Bladder scanning in maternity care: a scoping review

Lovell, Belinda, Steen, Mary, and Esterman, Adrian (2017) Bladder scanning in maternity care: a scoping review. Evidence Based Midwifery, 15 (2). pp. 60-70.

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Background: The accuracy of bladder scanning appears to be inconclusive, particularly during the childbirth continuum (pregnancy, labour and post birth). Some authors recommend using the bladder scanner in maternity care while others do not. Being catheterised increases the risk of urethral trauma, discomfort, urinary tract infection and negative psychological effects related to this invasive procedure. Some women may be catheterised unnecessarily and adopting the use of bladder scanners may reduce these risks and enable the midwife to use a less invasive measure to facilitate clinical decisions. The aim of this scoping review is to identify research studies previously conducted to investigate the accuracy of bladder scanning during the childbirth continuum and to report the findings.

Method: The scoping review was guided by the framework of Arksey and O’Malley (2005). Electronic databases and reference lists were searched to identify published articles. The information was collated into a table to summarise the findings.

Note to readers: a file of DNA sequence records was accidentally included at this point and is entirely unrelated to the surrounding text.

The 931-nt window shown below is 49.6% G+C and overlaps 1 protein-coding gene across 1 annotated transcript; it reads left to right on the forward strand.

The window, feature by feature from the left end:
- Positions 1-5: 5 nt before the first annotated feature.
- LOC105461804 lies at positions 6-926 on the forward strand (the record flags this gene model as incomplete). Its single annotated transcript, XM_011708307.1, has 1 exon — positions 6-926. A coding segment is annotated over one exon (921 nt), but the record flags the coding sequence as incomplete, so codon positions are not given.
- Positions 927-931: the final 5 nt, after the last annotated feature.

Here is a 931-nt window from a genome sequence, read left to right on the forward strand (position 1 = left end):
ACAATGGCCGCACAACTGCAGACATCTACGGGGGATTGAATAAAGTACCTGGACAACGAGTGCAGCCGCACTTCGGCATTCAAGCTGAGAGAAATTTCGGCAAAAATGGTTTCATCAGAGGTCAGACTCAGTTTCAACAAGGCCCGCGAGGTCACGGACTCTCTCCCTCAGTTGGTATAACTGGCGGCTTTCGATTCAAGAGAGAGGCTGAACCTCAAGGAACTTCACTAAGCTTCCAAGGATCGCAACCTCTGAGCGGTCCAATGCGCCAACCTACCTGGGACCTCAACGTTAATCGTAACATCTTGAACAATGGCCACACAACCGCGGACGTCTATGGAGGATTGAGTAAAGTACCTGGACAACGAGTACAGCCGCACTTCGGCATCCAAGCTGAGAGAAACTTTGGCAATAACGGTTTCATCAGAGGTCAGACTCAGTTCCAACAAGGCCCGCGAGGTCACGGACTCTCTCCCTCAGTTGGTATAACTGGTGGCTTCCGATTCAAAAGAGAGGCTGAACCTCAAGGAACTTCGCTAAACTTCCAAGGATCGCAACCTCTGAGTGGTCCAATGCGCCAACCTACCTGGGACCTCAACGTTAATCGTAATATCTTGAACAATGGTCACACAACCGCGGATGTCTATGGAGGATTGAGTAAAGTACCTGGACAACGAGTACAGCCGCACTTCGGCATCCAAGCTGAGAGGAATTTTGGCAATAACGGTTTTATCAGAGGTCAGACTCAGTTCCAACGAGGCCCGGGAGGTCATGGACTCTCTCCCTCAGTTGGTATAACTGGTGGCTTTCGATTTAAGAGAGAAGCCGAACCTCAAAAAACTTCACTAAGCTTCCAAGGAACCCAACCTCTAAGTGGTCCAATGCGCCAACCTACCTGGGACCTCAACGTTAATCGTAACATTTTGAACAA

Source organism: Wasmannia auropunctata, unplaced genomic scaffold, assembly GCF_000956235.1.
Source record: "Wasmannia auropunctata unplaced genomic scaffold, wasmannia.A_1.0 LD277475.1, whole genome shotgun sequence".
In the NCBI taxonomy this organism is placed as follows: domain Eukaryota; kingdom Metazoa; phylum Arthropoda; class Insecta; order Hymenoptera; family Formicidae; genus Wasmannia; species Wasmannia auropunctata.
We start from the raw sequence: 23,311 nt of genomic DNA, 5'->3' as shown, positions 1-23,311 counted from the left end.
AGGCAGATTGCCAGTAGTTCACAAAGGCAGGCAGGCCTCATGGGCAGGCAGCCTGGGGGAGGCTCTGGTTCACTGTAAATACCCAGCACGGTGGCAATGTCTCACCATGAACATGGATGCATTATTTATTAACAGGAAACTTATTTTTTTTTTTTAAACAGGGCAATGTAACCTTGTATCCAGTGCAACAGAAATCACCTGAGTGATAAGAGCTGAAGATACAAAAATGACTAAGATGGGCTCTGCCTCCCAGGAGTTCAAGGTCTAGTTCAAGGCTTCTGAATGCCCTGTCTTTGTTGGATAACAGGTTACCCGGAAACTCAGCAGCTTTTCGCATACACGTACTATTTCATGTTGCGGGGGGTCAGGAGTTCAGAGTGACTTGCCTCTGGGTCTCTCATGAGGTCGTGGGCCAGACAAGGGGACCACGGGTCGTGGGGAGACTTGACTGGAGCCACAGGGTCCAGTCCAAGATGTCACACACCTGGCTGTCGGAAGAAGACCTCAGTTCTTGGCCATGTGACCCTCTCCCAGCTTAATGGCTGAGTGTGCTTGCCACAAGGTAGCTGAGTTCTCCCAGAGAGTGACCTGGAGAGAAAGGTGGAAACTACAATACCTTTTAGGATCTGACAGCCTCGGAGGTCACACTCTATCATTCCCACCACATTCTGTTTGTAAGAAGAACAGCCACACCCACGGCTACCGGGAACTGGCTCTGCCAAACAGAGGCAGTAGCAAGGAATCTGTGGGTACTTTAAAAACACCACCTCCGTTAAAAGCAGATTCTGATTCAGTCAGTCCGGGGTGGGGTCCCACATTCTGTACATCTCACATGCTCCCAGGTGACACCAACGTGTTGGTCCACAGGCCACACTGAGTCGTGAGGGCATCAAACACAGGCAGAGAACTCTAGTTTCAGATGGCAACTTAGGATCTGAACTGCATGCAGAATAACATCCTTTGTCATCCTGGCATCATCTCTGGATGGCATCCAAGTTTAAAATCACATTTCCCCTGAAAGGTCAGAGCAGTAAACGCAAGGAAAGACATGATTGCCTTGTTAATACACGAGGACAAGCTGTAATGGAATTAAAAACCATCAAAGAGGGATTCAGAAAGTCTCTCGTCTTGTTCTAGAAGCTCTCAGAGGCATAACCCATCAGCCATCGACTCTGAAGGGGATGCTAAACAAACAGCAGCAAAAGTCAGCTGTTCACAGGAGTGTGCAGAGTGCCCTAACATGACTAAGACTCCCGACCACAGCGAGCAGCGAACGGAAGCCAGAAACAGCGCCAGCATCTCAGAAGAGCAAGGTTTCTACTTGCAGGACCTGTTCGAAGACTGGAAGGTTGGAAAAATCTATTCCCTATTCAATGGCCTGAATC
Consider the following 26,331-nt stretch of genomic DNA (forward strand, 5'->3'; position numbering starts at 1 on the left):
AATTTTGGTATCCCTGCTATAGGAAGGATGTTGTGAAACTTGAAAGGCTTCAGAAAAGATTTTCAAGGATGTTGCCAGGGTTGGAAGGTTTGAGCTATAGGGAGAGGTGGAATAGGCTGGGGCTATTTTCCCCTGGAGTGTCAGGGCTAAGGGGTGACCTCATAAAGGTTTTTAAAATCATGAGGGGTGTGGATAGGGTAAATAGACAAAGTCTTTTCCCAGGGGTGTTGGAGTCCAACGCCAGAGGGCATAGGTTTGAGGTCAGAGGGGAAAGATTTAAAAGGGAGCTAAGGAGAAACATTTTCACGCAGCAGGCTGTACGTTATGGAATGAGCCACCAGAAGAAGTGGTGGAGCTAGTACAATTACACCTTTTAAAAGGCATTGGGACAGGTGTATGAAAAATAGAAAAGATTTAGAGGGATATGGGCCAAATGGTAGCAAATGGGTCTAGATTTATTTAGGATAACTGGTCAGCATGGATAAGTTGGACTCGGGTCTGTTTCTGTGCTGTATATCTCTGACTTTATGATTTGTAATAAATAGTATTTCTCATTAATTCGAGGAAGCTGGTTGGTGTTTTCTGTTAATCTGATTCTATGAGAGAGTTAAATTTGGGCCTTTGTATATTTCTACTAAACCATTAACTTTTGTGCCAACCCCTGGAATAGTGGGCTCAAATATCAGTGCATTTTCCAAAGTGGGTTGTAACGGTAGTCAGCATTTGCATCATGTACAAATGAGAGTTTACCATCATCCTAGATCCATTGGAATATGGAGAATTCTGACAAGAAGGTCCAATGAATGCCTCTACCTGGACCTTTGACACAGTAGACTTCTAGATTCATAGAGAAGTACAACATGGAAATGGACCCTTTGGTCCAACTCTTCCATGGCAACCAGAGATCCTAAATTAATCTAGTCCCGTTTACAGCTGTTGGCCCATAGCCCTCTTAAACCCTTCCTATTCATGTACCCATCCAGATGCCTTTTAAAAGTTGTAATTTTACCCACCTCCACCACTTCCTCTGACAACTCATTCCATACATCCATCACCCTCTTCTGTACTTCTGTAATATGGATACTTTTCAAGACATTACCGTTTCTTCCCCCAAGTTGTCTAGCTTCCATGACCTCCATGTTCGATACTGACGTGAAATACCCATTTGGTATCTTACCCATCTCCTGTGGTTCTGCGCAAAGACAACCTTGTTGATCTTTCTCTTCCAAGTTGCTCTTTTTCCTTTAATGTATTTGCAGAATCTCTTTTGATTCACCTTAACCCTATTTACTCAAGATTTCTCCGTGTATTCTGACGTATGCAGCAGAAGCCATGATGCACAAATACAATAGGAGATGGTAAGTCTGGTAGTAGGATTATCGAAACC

Results: A total of 10 research articles and one poster presentation were found which incorporated testing the accuracy of bladder scanning on women during labour or post birth. Three studies were unable to demonstrate accurate measurements using a bladder scanner and eight studies concluded that bladder scanners are accurate post birth and one in labour (if the membranes are not intact). The Bladderscan®BVI 3000 was used in 10 of the studies and the Bladderscan®BVI 6100 in one study. There were no studies that involved non-labouring pregnant women.

Conclusion: Eight out of 11 studies concluded that bladder scanners are accurate when used in maternity care. Despite these conclusions, there are many factors that can contribute to the inaccuracy of the device, especially during pregnancy and post birth. Further research is required to test current bladder scanners for use in maternity care.

Item ID: 53127
Item Type: Article (Research - C1)
ISSN: 1479-4489
Keywords: bladder; urinary retention; women; childbirth; postnatal urinary retention; catheterisation; bladder scanner; evidence-based midwifery
Date Deposited: 12 Apr 2018 23:26
FoR Codes: 32 BIOMEDICAL AND CLINICAL SCIENCES > 3202 Clinical sciences > 320206 Diagnostic radiography @ 80%
32 BIOMEDICAL AND CLINICAL SCIENCES > 3215 Reproductive medicine > 321502 Obstetrics and gynaecology @ 20%
SEO Codes: 92 HEALTH > 9205 Specific Population Health (excl. Indigenous Health) > 920507 Womens Health @ 20%
92 HEALTH > 9201 Clinical Health (Organs, Diseases and Abnormal Conditions) > 920199 Clinical Health (Organs, Diseases and Abnormal Conditions) not elsewhere classified @ 80%
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